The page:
Rorschach, who pioneered the test in 1921, did not provide a comprehensive scoring system. In response to complaints about validity, scoring methods have been devised that aim at providing greater objectivity by clearly specifying certain personality variables and relating them to clinical diagnoses. Originally published in the 1960s, the Exner Comprehensive Rorschach System used today (the 1987 updated version) is a computer-based scoring system that provides score summaries and lists likely personality and adjustment descriptions for each test taker. Specifically, this scoring system considers aspects of a test taker's response such as the content of the response, the reasons for the events present on the card, the location of events on the card, and elaboration on cooperative and aggressive behavior. Exner also recorded certain popular and common responses to the cards and the degree to which test takers chose these responses. It should be noted, however, that many examiners still interpret the scores without benefit of a computer.
Test scores, whether based on Rorschach's original formulation, Exner's comprehensive scoring system, or other scoring systems, are based on several factors. One is location, or what part of the blot a person focuses on: the whole blot, sections of it, or only specific details within a particular section. Another is whether the response is based on factors such as form, color, movement, or shading. These factors are referred to as determinants. For example, people who tend to see movement in Rorschach blots are thought to be intellectual and introspective; those who see mostly stationary objects or patterns are described as practical and action-oriented. Finally, content refers to which objects, persons, or situations the person sees in the blot. Content categories include humans, animals, clothing, and nature.
Most examiners also assess responses based on the frequency of certain responses as given by previous test takers. Many psychologists interpret the test freely according to their subjective impressions, including their impression of the subject's demeanor while taking the test (cooperative, anxious, defensive, etc.). Such interpretations, especially when combined with clinical observation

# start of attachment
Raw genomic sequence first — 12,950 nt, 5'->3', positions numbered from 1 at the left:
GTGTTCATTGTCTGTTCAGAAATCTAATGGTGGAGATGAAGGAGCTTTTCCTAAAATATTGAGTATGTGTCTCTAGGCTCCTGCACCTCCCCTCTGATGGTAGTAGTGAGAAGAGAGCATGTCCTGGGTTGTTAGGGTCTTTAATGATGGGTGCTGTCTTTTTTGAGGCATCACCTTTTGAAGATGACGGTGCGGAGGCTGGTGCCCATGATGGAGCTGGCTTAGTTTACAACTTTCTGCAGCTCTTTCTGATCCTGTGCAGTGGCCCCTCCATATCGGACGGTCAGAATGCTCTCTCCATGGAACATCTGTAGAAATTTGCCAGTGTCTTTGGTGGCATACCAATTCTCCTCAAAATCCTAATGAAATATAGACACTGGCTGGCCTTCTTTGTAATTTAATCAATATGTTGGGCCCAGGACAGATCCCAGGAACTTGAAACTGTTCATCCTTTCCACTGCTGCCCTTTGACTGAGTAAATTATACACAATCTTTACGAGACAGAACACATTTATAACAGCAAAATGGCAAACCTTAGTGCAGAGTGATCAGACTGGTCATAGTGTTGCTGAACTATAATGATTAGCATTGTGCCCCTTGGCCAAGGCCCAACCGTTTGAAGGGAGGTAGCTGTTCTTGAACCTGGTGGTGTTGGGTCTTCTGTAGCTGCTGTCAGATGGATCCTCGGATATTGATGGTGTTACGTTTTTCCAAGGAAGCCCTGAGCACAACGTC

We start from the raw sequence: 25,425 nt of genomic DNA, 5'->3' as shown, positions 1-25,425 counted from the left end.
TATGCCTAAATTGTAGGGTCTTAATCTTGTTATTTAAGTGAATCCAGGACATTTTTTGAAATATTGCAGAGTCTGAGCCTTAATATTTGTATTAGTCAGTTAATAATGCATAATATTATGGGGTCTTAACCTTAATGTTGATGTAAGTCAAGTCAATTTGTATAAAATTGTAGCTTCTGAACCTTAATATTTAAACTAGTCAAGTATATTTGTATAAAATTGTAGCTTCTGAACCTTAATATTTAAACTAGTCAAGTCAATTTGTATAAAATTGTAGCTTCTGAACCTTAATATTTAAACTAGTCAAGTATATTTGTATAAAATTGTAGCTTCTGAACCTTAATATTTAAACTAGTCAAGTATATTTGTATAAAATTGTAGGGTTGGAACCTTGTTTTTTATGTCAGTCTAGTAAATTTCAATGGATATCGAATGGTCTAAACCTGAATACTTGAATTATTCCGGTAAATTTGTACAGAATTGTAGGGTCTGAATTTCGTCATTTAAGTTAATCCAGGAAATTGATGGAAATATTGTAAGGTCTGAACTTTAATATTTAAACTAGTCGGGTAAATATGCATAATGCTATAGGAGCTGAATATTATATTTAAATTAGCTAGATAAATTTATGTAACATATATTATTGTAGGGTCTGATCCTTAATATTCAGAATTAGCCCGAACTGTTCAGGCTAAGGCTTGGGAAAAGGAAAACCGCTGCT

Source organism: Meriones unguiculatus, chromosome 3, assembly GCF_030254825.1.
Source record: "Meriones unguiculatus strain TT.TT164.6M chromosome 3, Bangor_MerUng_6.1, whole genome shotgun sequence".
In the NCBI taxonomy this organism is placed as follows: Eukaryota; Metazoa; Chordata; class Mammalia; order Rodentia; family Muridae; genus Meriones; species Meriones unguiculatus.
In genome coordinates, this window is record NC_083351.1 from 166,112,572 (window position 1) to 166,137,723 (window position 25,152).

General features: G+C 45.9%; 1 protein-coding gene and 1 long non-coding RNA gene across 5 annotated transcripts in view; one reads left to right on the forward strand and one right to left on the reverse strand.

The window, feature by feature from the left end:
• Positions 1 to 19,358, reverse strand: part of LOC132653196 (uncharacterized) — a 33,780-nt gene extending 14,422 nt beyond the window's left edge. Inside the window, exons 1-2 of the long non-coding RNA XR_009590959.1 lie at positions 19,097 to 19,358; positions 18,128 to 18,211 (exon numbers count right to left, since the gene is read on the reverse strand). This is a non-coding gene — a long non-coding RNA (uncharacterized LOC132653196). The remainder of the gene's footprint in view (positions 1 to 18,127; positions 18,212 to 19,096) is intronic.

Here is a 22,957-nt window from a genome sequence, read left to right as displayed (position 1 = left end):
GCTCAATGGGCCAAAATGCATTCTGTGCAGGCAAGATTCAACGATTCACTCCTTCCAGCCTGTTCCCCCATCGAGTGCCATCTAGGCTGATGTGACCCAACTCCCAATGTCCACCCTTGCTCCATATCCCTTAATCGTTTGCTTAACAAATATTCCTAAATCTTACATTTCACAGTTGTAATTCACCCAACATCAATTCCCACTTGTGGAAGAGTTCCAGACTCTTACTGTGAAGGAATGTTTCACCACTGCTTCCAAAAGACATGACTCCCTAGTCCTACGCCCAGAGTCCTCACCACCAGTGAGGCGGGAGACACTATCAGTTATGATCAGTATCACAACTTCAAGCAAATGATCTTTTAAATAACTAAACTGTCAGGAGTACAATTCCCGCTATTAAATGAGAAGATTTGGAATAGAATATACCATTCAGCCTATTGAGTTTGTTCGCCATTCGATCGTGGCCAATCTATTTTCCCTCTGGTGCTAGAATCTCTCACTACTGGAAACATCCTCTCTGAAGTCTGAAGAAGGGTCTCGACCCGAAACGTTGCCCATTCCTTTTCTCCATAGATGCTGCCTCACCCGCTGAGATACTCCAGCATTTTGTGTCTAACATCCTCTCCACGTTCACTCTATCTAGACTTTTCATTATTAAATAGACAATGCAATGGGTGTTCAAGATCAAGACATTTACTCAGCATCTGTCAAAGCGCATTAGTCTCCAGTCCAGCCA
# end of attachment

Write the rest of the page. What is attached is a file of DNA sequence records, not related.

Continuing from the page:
While the Rorschach technique is still widely used, its popularity has decreased somewhat in recent decades. Unlike objective personality inventories, which can be administered to a group, the Rorschach test must be given individually. A skilled examiner is required, and the test can take several hours to complete and interpret. Like other projective tests, it has been criticized for lack of validity and reliability. Interpretation of responses is highly dependent on an examiner's individual judgment: two different testers may interpret the same responses quite differently. In addition, treatment procedures at mental health facilities often require more specific, objective types of personality description than those provided by the Rorschach technique.
There have, however, been studies that support the validity of the Rorschach test. When trained psychologists use a comprehensive scoring system, agreement between administrators on certain variables ranges between 80% and 100%. Also, Exner's comprehensive system is based on a standardization sample of more than 2,000 children, adolescents, and adults. This sample included a large number of schizophrenic and depressed individuals.
See also Figure drawings; House-Tree-Person
Exner, John E. The Rorschach—A Comprehensive System. Basic Foundations, Volume One. New York: John Wiley and Sons, 1993.
Groth-Marnat, Gary. Handbook of Psychological Assessment. 3rd edition. New York: John Wiley and Sons, 1997.
Kline, Paul. The Handbook of Psychological Testing. New York: Routledge, 1999.
Reynolds, Cecil R. Comprehensive Clinical Psychology. Volume 4: Assessment. Amsterdam: Elsevier, 1998.
Ali Fahmy, Ph.D.